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An Arthurian Miscellany at




     "I require you that ye bury me not in this country, but as soon as I am dead put me in a boat at the next haven, . . . and as soon as ye three come to the city of Sarras, there to achieve the Holy Grail, . . . there bury me in the spiritual place."

OH, have you not heard of Sir Galahad,
    Sir Bors and Sir Percival,--
How they came to the Castle of Carbonek,--
    On the Quest of the Sancgreal?

They sate at King Pelles' table,--
    And they saw a Spear that bled
Three drops of blood most marvellous,--
    And a marvellous sweet voice said,--

"Sir Galahad,--Sir Galahad!
    Sir Bors, and Sir Percival!"--
And all three saw a shining form
    By the cup of the Sancgreal.

"This is Joseph of Arimathea,"
    It said, "The which had grace;
Which was saved in the City of Sarras
    In the Spiritual Place!"

They grew adread to see the form
    Of one dead, three hundred year!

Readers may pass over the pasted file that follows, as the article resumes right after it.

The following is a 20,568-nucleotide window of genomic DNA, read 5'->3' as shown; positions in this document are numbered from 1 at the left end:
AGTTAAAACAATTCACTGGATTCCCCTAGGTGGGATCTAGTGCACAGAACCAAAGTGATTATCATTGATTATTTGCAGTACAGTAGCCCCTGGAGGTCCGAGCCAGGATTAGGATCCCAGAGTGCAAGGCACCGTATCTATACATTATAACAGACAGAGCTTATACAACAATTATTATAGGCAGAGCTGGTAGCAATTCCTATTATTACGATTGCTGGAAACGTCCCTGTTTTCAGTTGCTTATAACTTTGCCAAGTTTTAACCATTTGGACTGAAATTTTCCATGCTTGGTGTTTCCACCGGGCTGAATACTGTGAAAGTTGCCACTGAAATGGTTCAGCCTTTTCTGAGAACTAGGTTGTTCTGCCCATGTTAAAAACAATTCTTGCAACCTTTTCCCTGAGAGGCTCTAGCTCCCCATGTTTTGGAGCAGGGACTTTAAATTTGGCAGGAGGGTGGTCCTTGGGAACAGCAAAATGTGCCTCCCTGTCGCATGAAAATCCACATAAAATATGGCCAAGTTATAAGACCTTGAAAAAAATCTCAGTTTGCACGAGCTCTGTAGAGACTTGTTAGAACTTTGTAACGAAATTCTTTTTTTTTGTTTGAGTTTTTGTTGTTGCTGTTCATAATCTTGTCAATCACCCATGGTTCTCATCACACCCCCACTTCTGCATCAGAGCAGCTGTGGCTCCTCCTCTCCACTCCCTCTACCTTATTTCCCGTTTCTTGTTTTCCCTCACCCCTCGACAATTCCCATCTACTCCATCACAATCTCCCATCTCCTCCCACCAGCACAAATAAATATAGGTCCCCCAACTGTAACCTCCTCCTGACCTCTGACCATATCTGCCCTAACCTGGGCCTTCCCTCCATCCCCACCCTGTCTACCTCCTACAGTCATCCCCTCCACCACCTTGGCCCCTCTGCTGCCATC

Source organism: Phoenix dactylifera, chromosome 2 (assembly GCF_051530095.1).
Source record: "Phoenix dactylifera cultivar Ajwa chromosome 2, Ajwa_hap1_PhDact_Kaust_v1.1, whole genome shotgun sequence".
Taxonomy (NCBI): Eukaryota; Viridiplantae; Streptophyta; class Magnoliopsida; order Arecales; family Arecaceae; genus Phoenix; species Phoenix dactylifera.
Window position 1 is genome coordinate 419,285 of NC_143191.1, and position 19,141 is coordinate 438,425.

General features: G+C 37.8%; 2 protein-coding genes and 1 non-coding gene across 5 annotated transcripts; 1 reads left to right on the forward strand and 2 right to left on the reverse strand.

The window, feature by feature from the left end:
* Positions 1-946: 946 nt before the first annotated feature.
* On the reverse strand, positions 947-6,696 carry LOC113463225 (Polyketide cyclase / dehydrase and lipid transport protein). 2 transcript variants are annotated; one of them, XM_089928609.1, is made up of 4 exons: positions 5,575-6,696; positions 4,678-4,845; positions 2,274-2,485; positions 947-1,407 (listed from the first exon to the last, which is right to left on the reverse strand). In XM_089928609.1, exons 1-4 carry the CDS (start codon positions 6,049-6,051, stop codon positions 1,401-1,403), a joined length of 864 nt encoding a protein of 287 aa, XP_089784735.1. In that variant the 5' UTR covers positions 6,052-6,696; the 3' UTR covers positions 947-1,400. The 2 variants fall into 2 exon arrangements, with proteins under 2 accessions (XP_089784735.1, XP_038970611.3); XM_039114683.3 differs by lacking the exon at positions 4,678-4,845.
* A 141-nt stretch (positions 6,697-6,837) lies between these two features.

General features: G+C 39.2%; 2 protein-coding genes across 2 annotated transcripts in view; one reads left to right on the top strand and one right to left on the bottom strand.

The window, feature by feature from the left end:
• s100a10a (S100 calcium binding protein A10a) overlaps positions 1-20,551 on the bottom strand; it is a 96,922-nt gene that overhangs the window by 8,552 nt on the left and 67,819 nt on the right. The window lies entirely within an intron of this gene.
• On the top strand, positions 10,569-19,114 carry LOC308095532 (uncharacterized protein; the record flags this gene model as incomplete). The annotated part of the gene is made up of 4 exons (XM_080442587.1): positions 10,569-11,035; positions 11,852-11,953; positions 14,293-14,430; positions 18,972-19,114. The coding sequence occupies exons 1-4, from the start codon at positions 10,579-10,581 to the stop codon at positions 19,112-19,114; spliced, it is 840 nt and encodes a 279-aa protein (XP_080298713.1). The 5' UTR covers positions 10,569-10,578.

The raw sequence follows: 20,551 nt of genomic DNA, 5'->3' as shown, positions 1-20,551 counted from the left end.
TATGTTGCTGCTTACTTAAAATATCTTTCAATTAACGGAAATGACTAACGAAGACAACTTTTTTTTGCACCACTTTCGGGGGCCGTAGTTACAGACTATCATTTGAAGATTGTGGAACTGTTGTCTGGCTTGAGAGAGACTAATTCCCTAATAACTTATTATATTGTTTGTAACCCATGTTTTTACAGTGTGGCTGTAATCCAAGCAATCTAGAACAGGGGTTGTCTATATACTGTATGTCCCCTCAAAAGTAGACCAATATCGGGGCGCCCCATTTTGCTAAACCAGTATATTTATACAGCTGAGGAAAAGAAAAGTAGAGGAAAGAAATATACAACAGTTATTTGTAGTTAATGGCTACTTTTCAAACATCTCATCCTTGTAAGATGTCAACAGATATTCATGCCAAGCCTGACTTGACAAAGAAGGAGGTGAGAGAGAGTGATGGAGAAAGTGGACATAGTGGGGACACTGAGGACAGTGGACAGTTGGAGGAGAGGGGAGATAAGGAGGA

But Joseph said, "A man like you,
    Look on me,--have no fear!"

Then they saw two angels stand there,
    Wax candles in their hand:
And Joseph of Arimathea
    Between that twain did stand.

"Now," said he, "servants of Jesu Christ
    All three, you shall be fed
Afore this table with meats, more sweet
    Than any knight ate," he said:
But when he had said it, he vanished away,
    And the greater grew their dread.

Then came One from the Holy Grail,--
    They saw his blood; they knew the Light!
My knights, he said, my true children:
    You shall taste of the Grail this night.

Straightway Sir Galahad kneeled down,--
    Sir Bors, and Sir Percival:
And they humbly received their Saviour
    And partook of the Sancgreal.

Too sweet for earth its savour was;--
    Too marvellous to be told
Was the Mystery, and beyond man's sight
    What the three knights saw unroll'd.

This night, said he, you have seen much:
    But after Night, the Day;
And here in the realm of Logris
    The Sancgreal cannot stay.

You have seen this night your souls' desire;
    But there waits a Mystery
More strange, my knights, than you can think
    Till to Sarras you sail the sea,--

Till you come where Joseph of Arimathea
    Stood with me, face to face;--
Till you stand in the City of Sarras,
    In the Spiritual Place.

Next: The Lament of Sir Ector de Maris, by Ernest Rhys [1905]